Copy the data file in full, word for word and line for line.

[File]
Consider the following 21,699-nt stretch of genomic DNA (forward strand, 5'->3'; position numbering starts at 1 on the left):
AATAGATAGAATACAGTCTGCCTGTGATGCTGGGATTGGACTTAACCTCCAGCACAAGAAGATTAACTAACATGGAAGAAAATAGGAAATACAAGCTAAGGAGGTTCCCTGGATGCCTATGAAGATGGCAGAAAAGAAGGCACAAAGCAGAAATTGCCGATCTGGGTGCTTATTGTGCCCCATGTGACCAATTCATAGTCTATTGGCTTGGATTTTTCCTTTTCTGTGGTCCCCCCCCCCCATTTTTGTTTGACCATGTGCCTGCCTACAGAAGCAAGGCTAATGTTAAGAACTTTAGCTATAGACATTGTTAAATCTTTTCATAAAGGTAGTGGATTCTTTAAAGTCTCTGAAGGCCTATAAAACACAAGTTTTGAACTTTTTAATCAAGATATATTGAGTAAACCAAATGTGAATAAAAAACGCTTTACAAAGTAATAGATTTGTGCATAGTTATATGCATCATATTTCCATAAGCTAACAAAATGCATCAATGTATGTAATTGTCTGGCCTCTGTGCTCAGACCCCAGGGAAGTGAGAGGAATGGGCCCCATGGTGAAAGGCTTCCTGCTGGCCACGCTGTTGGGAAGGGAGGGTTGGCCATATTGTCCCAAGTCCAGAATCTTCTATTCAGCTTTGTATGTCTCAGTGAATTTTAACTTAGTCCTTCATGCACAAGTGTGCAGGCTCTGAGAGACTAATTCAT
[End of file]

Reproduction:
Consider the following 21,699-nt stretch of genomic DNA (forward strand, 5'->3'; position numbering starts at 1 on the left):
AATAGATAGAATACAGTCTGCCTGTGATGCTGGGATTGGACTTAACCTCCAGCACAAGAAGATTAACTAACATGGAAGAAAATAGGAAATACAAGCTAAGGAGGTTCCCTGGATGCCTATGAAGATGGCAGAAAAGAAGGCACAAAGCAGAAATTGCCGATCTGGGTGCTTATTGTGCCCCATGTGACCAATTCATAGTCTATTGGCTTGGATTTTTCCTTTTCTGTGGTCCCCCCCCCCCATTTTTGTTTGACCATGTGCCTGCCTACAGAAGCAAGGCTAATGTTAAGAACTTTAGCTATAGACATTGTTAAATCTTTTCATAAAGGTAGTGGATTCTTTAAAGTCTCTGAAGGCCTATAAAACACAAGTTTTGAACTTTTTAATCAAGATATATTGAGTAAACCAAATGTGAATAAAAAACGCTTTACAAAGTAATAGATTTGTGCATAGTTATATGCATCATATTTCCATAAGCTAACAAAATGCATCAATGTATGTAATTGTCTGGCCTCTGTGCTCAGACCCCAGGGAAGTGAGAGGAATGGGCCCCATGGTGAAAGGCTTCCTGCTGGCCACGCTGTTGGGAAGGGAGGGTTGGCCATATTGTCCCAAGTCCAGAATCTTCTATTCAGCTTTGTATGTCTCAGTGAATTTTAACTTAGTCCTTCATGCACAAGTGTGCAGGCTCTGAGAGACTAATTCAT